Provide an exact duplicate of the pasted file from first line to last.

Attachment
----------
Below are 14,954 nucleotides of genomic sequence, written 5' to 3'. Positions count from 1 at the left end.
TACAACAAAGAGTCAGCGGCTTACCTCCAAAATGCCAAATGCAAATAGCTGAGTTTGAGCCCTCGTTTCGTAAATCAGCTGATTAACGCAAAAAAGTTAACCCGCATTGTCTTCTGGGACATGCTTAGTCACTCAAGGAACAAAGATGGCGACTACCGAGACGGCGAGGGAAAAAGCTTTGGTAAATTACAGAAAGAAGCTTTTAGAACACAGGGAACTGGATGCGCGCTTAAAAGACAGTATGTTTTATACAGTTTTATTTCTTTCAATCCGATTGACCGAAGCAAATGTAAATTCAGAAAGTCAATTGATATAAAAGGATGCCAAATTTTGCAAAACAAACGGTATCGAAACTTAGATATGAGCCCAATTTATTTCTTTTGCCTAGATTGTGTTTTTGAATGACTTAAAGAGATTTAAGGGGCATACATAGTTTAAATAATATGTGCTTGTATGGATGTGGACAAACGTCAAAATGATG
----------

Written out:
Below are 14,954 nucleotides of genomic sequence, written 5' to 3'. Positions count from 1 at the left end.
TACAACAAAGAGTCAGCGGCTTACCTCCAAAATGCCAAATGCAAATAGCTGAGTTTGAGCCCTCGTTTCGTAAATCAGCTGATTAACGCAAAAAAGTTAACCCGCATTGTCTTCTGGGACATGCTTAGTCACTCAAGGAACAAAGATGGCGACTACCGAGACGGCGAGGGAAAAAGCTTTGGTAAATTACAGAAAGAAGCTTTTAGAACACAGGGAACTGGATGCGCGCTTAAAAGACAGTATGTTTTATACAGTTTTATTTCTTTCAATCCGATTGACCGAAGCAAATGTAAATTCAGAAAGTCAATTGATATAAAAGGATGCCAAATTTTGCAAAACAAACGGTATCGAAACTTAGATATGAGCCCAATTTATTTCTTTTGCCTAGATTGTGTTTTTGAATGACTTAAAGAGATTTAAGGGGCATACATAGTTTAAATAATATGTGCTTGTATGGATGTGGACAAACGTCAAAATGATG